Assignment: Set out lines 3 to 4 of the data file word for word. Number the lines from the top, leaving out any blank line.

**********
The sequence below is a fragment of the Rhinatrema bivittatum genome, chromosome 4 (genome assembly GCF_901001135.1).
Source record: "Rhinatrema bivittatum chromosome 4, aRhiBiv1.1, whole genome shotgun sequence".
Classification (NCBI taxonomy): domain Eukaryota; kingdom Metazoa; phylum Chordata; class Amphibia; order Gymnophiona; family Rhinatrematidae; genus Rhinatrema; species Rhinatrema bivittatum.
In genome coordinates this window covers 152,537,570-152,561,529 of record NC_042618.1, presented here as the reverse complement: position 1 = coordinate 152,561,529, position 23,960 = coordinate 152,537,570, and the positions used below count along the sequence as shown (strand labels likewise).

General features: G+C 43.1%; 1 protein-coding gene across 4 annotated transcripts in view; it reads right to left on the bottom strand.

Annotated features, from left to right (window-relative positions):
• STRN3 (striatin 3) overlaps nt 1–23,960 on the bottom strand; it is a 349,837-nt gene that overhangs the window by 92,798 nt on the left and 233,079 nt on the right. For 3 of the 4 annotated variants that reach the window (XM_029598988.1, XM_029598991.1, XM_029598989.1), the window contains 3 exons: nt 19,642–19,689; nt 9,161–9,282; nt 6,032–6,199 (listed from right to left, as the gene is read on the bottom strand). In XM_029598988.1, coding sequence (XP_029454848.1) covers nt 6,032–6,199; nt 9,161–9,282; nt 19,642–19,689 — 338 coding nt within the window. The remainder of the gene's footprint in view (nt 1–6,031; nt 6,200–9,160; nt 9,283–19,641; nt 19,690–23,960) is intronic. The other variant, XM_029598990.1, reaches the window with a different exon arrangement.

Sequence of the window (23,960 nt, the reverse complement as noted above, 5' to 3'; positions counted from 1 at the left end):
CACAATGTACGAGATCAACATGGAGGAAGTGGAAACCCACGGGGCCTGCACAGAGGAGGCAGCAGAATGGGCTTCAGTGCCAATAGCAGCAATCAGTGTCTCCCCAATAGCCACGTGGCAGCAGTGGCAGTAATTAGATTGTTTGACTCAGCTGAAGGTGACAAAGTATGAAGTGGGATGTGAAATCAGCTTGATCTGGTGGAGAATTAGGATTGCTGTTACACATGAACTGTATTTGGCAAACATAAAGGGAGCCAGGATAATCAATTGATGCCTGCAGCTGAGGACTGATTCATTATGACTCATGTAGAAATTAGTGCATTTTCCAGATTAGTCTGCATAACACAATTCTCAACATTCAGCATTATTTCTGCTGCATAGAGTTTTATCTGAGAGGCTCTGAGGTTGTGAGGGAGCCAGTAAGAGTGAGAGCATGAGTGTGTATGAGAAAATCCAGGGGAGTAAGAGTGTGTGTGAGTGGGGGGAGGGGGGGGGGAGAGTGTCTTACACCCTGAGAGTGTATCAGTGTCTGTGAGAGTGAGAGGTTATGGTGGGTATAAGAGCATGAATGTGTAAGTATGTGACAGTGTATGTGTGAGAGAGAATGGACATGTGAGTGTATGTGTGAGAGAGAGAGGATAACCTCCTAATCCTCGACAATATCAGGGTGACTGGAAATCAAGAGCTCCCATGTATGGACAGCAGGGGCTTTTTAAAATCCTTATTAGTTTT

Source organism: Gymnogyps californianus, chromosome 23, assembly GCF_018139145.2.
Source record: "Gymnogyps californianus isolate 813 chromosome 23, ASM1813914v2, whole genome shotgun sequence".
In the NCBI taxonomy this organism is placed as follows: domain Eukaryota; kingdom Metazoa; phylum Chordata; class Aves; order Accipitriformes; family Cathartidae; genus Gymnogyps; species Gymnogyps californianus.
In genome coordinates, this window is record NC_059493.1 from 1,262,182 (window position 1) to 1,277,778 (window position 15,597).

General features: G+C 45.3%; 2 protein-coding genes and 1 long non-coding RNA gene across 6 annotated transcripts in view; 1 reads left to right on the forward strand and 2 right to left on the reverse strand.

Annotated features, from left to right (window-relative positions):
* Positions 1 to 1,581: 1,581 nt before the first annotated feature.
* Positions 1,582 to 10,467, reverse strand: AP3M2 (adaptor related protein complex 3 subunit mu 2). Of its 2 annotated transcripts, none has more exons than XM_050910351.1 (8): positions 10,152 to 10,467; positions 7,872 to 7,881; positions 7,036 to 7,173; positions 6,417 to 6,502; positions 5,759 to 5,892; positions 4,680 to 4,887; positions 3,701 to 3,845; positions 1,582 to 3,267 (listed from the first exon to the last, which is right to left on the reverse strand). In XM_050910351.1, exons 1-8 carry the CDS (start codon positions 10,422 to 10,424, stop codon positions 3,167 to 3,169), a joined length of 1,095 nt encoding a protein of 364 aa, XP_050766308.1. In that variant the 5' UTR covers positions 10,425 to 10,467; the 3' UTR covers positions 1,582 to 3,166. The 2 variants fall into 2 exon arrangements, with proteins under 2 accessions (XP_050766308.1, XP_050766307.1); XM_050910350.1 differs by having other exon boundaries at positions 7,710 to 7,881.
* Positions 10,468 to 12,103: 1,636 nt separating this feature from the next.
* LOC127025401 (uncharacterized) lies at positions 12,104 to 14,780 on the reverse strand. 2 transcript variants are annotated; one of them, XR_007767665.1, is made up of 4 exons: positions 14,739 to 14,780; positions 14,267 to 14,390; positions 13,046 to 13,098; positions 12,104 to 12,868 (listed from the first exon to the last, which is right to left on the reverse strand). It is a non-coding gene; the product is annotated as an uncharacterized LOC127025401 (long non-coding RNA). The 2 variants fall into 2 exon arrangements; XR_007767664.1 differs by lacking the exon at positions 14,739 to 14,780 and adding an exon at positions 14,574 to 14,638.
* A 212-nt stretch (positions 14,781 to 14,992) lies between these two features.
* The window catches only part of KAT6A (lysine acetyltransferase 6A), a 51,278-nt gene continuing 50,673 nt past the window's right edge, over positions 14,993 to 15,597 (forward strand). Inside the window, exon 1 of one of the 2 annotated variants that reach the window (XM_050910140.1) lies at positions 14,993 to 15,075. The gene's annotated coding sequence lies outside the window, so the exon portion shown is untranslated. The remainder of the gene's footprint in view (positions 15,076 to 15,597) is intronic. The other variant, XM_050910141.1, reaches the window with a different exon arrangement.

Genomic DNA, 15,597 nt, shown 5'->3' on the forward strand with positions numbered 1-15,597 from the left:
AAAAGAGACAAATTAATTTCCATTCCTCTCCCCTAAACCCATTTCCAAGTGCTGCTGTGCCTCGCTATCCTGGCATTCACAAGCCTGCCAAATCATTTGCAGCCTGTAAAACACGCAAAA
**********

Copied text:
Classification (NCBI taxonomy): domain Eukaryota; kingdom Metazoa; phylum Chordata; class Amphibia; order Gymnophiona; family Rhinatrematidae; genus Rhinatrema; species Rhinatrema bivittatum.
In genome coordinates this window covers 152,537,570-152,561,529 of record NC_042618.1, presented here as the reverse complement: position 1 = coordinate 152,561,529, position 23,960 = coordinate 152,537,570, and the positions used below count along the sequence as shown (strand labels likewise).